Instead of quaint and clapboard, it looked like a relic—a forsaken, weather-beaten island fort defiantly gripping a shore of granite boulders. The Atlantic crashed on ledges a few hundred feet away. Behind the house, a glade of spruces made up a quiet lee, nurturing ancient-looking yellow lichen growing on the old walls.
The 1-acre island used to be a hunting retreat, they learned in 1962, and the house, vacant for 20 years, had no electricity or modern plumbing. With its back to the mainland, the house seemed more one with nature than civilization. It was a beacon for osprey, loons, eider ducks, pilot whales, and harbor seals feeding in its aquatic front yard.
“We were told the owner was the builder’s niece, the last of the line,” remembers Barbara, “and that she was so sentimental about the place, there was no chance she’d sell.”
Undeterred, Charles tracked down the owner. “What convinced her to sell,” remembers Charles, “was how much a young couple with three boys loved the place and would use it the entire summer when her own family had only ever used it sparingly.”
Not once during their intensive rehabilitation of the house the following spring did Charles and Barbara stop marveling at the island’s enchantments and regret their purchase. They supplemented the brackish well water with gallon jugs of drinking water, and arranged for an under-channel hose hookup to the town water main a half mile away. Charles did the simple plumbing for a bathroom with a shower in the stone lean-to addition out back.
A sale in a New York City apartment building provided them with their gas refrigerator. “I bought three of them for $5 and kept two as spares,” he says, smiling at his foresight, because today he’s on his third—the previous two having been “ripped out and hurled through the back door by winter ocean storms.” Propane canisters fuel the refrigerator, cookstove, water heater, and a few lamps. They have learned to live summers without amenities.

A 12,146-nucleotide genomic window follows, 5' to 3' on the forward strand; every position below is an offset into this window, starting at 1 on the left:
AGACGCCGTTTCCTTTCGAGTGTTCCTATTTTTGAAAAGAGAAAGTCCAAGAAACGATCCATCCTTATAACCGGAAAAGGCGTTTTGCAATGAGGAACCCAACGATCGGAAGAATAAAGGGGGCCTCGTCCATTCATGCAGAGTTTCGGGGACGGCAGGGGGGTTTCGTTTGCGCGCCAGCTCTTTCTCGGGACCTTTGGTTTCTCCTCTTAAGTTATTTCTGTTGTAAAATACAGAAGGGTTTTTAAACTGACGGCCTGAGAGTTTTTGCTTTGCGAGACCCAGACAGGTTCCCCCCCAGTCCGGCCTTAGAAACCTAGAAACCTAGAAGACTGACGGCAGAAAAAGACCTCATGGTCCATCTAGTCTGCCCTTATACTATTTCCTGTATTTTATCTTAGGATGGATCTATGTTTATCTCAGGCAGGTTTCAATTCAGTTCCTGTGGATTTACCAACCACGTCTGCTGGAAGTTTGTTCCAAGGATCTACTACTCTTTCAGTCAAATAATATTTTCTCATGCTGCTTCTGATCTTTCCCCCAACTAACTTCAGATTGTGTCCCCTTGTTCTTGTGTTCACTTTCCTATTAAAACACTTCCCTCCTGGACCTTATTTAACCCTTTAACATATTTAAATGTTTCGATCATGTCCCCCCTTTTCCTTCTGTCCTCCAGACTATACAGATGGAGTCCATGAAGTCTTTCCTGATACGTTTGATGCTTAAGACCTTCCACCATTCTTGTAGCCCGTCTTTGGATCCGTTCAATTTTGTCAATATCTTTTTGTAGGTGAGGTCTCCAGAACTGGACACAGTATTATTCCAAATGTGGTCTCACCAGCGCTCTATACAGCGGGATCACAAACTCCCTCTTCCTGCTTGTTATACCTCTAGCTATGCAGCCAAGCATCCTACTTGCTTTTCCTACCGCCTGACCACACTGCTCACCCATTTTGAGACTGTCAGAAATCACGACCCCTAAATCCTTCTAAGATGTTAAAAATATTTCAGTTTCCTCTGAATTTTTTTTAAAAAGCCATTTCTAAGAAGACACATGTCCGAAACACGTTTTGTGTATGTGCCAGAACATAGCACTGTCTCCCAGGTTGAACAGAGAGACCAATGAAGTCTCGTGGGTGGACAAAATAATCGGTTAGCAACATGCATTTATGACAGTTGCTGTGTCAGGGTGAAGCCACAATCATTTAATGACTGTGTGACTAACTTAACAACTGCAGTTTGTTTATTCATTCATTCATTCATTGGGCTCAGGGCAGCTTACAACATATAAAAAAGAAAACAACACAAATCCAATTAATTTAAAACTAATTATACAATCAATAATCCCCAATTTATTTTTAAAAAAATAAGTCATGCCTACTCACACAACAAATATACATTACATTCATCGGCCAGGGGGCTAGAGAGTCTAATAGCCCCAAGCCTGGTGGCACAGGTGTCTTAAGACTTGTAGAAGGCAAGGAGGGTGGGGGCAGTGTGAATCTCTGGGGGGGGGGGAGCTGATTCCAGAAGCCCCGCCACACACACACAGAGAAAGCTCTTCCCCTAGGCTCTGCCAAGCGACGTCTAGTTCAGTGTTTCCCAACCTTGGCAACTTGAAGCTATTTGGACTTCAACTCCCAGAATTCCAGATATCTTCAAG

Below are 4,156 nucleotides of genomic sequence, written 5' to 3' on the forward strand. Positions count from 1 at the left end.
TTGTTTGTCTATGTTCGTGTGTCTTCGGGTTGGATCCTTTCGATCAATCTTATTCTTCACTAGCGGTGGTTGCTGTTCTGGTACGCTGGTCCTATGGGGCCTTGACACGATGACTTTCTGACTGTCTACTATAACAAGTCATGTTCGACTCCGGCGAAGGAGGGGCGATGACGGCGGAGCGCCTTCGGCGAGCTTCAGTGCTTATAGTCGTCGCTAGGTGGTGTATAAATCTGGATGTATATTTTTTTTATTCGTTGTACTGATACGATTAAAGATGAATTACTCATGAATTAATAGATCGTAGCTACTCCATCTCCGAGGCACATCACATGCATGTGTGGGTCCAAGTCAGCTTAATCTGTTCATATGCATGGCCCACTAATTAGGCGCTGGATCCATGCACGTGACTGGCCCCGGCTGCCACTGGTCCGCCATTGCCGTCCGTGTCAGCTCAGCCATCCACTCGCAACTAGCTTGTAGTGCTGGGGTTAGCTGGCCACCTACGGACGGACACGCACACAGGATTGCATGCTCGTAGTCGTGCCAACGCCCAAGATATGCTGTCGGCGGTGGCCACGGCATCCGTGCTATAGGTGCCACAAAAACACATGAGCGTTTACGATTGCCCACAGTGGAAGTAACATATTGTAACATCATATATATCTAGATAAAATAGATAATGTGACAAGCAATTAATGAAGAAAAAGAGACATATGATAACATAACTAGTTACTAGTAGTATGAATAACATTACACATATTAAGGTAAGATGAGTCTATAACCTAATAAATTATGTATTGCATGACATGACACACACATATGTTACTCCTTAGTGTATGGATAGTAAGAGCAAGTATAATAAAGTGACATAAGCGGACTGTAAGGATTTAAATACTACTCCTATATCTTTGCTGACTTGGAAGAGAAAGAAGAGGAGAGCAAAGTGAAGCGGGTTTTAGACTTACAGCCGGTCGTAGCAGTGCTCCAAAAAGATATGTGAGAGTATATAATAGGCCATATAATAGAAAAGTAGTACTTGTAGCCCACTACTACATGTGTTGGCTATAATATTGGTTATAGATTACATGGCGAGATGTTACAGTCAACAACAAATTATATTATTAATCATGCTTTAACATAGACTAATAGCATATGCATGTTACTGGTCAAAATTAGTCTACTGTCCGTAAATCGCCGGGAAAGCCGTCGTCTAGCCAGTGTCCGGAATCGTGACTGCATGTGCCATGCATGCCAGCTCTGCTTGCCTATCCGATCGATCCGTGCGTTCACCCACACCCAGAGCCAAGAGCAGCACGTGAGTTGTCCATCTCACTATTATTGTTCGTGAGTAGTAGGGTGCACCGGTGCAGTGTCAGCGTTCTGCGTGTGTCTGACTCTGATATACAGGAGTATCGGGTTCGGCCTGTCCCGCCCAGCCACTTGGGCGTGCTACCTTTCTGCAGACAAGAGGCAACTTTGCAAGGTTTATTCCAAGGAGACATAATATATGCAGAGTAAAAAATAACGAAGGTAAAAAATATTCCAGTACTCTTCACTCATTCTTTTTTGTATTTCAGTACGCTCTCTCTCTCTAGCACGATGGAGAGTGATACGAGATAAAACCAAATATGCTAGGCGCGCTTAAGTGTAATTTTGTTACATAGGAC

The hardest part of getting down to basics, Barbara says, is getting everything they need “from the car to the boat, across the channel to the float, then lugging it the quarter mile between the float and the house.” They have become selective in what they tote.
But keeping food, clothing, and furnishings to basics has brought Charles and Barbara joy; they felt more self-reliant and in sync with the island environment. Their sun-washed, stonewalled rooms don’t need much to be useful and still look elegant. Barbara has gradually replaced the furniture claimed by storms with wicker and flea-market finds. She doesn’t get attached to things so vulnerable to the elements.
Keeping life simple extends to their social schedule as well: Charles and Barbara leave only to retrieve mail. They sail or swim; have dinner and cocktails on the porch; retire at sunset to read.
“We’re childlike in our love of this place,” Barbara says. “It’s the only place we’ve ever lived that’s so private, and we try hard to keep it that way. It’s such a short time each year that we have it.”
Susan Stiles Dowell has spent summers on the Maine coast near Charles and Barbara’s cottage since she was a child. She still sails by their island and admires their natural self-sufficiency.